It’s no longer the “guaranteed” industry that it once was. In fact, many landlords have withdrawn from the game – suggesting that it’s now far too difficult to make a profit following big legislative changes.
However, get the big decisions right, and you can still be a success in the world of property.
Today’s guide is all about this, as we introduce four so-called golden rules that can maximise your chances.
Rule #1 – Understand your buy-to-let from your residential mortgage
This is a huge one; get it wrong, and the consequences can be huge.
Put simply; you can’t finance a rental property with a standard mortgage. If you do this, you will violate your mortgage agreement, allowing your lender to demand full repayment of the loan.
Instead, you’ll need a buy-to-let mortgage. Unsurprisingly, these agreements allow you to let your property and tend to have different affordability requirements. For example, rather than being based on your personal income, the lender will decide based on your rental forecasts.
Rule #2 – Location is key
In many ways, this rule is similar to the one that applies to homeowners; buy in the wrong location, and you’re likely to struggle to find tenants, or you may only be able to attract those willing to pay below-market rates.
To maximise your chances of success, you should focus on areas with high demand from renters. This might be a university town or city or somewhere with a high concentration of young professionals.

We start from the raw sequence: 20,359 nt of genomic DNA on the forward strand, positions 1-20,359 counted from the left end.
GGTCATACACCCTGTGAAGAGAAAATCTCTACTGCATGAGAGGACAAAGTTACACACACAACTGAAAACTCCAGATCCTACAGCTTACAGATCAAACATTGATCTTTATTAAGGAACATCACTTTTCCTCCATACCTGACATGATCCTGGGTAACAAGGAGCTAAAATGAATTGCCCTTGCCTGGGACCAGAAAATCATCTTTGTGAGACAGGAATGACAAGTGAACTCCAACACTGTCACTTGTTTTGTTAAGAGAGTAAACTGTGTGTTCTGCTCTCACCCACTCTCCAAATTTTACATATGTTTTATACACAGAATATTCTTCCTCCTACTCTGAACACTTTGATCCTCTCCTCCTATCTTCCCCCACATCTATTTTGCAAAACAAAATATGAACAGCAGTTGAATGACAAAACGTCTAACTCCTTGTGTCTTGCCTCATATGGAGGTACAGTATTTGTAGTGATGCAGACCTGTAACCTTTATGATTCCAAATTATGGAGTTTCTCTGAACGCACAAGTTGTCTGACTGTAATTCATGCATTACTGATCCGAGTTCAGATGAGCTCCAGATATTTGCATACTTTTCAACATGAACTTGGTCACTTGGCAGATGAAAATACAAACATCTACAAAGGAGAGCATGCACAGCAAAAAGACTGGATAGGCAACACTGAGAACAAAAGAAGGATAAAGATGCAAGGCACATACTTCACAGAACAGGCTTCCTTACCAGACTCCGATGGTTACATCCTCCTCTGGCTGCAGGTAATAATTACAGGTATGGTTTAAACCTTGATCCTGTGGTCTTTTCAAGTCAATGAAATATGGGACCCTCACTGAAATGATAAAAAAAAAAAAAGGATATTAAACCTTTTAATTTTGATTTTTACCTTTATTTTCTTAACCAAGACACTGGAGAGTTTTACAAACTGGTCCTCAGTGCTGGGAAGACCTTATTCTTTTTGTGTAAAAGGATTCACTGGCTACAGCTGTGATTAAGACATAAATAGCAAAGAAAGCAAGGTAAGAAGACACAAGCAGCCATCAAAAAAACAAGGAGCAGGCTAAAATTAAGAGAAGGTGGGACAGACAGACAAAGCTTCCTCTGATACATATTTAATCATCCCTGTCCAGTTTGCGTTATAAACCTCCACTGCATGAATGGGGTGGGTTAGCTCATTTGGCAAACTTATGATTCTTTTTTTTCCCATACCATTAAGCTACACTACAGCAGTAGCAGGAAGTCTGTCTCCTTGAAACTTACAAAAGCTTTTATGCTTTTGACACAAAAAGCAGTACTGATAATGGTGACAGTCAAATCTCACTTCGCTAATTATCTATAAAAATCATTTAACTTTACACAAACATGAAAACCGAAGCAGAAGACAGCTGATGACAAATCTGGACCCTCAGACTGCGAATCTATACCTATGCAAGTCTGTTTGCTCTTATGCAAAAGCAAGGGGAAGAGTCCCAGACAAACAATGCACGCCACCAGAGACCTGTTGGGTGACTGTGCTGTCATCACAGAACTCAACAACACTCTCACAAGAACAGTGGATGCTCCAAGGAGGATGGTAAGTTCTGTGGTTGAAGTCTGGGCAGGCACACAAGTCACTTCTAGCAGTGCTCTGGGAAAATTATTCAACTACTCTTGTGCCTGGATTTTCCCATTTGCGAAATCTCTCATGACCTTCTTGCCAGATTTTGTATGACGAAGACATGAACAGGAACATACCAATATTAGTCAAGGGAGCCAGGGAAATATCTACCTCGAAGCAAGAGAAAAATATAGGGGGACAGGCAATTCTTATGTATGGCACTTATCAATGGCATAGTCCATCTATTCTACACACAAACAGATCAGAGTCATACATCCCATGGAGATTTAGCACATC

Of course, this doesn’t mean that you should only invest in these areas – there are other factors to consider, but it’s certainly something to bear in mind.
Rule #3 – Don’t skimp on the research
When you’re a landlord, you’re effectively running a business. As such, you need to approach your investment with a professional mindset and conduct thorough research before making any decisions.
This research should cover everything from the local property market to the potential rental income that you could achieve. You should also research the available tenancy agreement types and understand the rights and responsibilities of both landlords and tenants. Then, there are the costs. Sure, you might have considered the mortgage payments, but what about any landlord insurance obligations or licensing fees you might have to contend with?
Rule #4 – Resist the urge to do everything yourself
This final point doesn’t apply to everyone – but it’s certainly applicable to the majority of readers.
If you have ounces of time on your hands and a bit of experience, managing your lettings yourself might be viable. However, if you have any doubts (and don’t want to be woken up in the early hours by desperate tenants), it’s time to hand the reigns to a letting agent.
Another example might be with repairs. While you may consider yourself a dab-hand at installing wall shelves and other basic DIY tasks, how about doing this at scale? Again, it comes down to how much your time is worth and put simply, there are professionals that will make this much more cost-efficient for you.